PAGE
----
Well done. Great article and I love the "financially smart" comments. People don't realize: It's not how much you make, it's how you handle it.

The second comment is perfect. Too many people have an idea in their head about what they "deserve" as Americans, and it is often tied to material things. Being an American is a wonderful blessing, but it does not mean you deserve financial and material things. But it does mean you should have certain rights and opportunities. America is the land of opportunity - if people are willing to work for it.

I liked how the woman in the article is going to school to improve her professional prospects. She is working toward improvement. It just appears as though they bit off more than they could handle. Perhaps selling their home for more affordable housing would be a good idea to free up some cash flow. I don't know enough about their financial situation to recommend anything else.

They got a mortgage that was over 4 times their annual income. Mistake number one. And why is the county giving subsidized mortgages out to people without better checks and balances on what they can afford? We, the taxpayers and thus the government, owe this family nothing. They could easily get by if they were smart about it, but instead of SACRIFICING they expect everyone else to make their life easier for them.

There's nothing at all wrong with wanting to be better off than your parents. But most kids don't realize the "good life" they lived at home came at the cost of their parents working for YEARS to attain that way of life and even then was far from being guaranteed.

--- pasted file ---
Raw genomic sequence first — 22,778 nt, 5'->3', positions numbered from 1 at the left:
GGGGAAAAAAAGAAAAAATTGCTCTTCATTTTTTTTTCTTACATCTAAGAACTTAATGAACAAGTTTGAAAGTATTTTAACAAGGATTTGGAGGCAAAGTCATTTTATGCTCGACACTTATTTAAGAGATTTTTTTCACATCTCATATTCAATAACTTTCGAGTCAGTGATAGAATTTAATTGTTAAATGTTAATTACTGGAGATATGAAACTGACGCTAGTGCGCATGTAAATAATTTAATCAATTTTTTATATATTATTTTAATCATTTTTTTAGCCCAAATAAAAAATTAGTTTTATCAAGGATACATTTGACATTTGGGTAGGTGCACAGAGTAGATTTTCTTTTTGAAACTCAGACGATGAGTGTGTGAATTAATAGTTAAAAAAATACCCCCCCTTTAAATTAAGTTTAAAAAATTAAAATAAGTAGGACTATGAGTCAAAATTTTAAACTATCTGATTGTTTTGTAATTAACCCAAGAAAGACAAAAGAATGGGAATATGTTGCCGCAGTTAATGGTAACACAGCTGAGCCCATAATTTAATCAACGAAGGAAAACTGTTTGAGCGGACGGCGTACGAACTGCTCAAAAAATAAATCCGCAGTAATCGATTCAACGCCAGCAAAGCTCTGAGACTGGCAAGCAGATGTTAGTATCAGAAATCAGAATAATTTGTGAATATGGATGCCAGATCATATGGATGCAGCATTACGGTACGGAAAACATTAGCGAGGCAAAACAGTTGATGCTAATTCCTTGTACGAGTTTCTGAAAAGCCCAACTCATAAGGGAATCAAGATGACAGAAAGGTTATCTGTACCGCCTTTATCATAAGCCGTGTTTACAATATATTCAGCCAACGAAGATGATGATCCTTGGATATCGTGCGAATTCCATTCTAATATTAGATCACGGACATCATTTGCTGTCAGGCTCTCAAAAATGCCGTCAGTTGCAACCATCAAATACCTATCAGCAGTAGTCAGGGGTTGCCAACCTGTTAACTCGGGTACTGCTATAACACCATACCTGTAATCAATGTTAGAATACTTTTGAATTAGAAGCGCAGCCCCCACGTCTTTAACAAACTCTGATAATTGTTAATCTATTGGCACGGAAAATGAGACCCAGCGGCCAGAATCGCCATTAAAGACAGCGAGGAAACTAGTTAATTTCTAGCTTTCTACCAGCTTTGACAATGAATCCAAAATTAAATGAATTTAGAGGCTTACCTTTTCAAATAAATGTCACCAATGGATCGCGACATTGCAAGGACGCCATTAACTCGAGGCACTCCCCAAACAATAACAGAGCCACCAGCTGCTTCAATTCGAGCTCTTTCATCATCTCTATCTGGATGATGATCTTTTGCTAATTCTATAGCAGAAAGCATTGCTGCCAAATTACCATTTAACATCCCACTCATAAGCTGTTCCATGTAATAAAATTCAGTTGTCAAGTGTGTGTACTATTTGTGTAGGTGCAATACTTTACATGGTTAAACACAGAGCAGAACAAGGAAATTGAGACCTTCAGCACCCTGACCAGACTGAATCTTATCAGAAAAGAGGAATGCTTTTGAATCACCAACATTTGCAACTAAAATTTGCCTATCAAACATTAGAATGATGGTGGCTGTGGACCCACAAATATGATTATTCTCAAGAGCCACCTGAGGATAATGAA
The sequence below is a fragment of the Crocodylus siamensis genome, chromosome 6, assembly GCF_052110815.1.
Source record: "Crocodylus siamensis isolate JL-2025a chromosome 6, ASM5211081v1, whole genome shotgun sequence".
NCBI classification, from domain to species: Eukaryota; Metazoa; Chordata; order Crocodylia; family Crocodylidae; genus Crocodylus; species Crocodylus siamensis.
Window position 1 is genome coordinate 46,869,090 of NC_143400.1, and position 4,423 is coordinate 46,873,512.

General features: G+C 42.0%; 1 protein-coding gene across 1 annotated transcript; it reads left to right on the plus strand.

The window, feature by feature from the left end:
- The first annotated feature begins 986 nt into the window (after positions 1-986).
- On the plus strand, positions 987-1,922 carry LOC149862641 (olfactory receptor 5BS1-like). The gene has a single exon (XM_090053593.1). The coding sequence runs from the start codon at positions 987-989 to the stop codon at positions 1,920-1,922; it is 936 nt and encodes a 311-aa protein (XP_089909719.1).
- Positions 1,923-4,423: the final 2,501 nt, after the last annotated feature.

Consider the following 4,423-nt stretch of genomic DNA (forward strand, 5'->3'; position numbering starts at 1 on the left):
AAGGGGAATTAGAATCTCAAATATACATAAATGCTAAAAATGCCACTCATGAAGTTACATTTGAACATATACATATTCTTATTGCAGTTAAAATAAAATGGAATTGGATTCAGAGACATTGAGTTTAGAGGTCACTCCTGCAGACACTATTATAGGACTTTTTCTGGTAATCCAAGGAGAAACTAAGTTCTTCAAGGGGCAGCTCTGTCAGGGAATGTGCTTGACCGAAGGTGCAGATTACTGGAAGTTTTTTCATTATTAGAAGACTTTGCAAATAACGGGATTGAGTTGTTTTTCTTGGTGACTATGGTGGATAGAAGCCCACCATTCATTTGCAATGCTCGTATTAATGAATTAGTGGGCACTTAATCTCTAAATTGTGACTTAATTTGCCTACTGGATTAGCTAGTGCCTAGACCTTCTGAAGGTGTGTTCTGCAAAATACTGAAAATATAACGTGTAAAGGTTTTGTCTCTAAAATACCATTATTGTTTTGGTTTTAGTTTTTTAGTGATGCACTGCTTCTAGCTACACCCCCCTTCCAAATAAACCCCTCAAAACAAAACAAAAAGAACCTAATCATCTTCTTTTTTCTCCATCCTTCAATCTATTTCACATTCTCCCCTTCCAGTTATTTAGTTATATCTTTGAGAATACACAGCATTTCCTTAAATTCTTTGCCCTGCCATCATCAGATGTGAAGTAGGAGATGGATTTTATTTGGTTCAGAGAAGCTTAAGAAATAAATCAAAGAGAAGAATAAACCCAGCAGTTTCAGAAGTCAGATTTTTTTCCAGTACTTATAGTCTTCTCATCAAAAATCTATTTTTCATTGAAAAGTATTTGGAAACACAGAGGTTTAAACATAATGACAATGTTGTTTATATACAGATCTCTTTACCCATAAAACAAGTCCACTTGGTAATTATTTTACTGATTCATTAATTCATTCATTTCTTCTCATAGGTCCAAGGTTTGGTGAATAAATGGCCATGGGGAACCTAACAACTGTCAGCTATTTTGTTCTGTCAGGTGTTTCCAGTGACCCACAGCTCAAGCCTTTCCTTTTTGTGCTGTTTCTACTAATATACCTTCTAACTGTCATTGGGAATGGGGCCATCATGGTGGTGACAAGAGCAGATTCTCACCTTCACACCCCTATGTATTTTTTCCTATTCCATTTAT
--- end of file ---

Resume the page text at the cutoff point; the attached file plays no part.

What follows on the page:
But most young people don't care.

I don't feel sorry at all for these folks; they want everything NOW. I've worked all my life, saved and didn't buy my first house till I was 45. I'm 55 now and can pay the house off tomorrow if I want. But...I watch what I spend and don't consider extras as "necessities". They need to learn money management and learn to get along without every single thing their parents had. Plain and simple. They're spoiled just like most of their generation.

The article doesn't really go too much into their finances. So its hard to know where the money went exactly. But with a family of 4 its not hard to spend $42k especially with that mortgage. But it does say the wife works part time so they probably make over $50k total.

Their mortgage is almost double what I think they should be spending. Thats the big obvious problem in my opinion. I think a home loan of 2 or 2.5 times your annual income is affordable. That puts your payments at around 25% of your take home give or take.


Ditto on the mortgage.

And let's be honest here: She is 24 with 5 y/o. That means she had the child when she was 19. I'm more than twice that age and the idea of paying for kids AND a mortgage scares the heck out of me!!

Too much mortgage, did not try to live on one income before buying home... uneducated winers.

Let me clarity, they were uneducated on financial matters (but then again, most of the country is).

Emily - That is clearly true. But it is also not an excuse.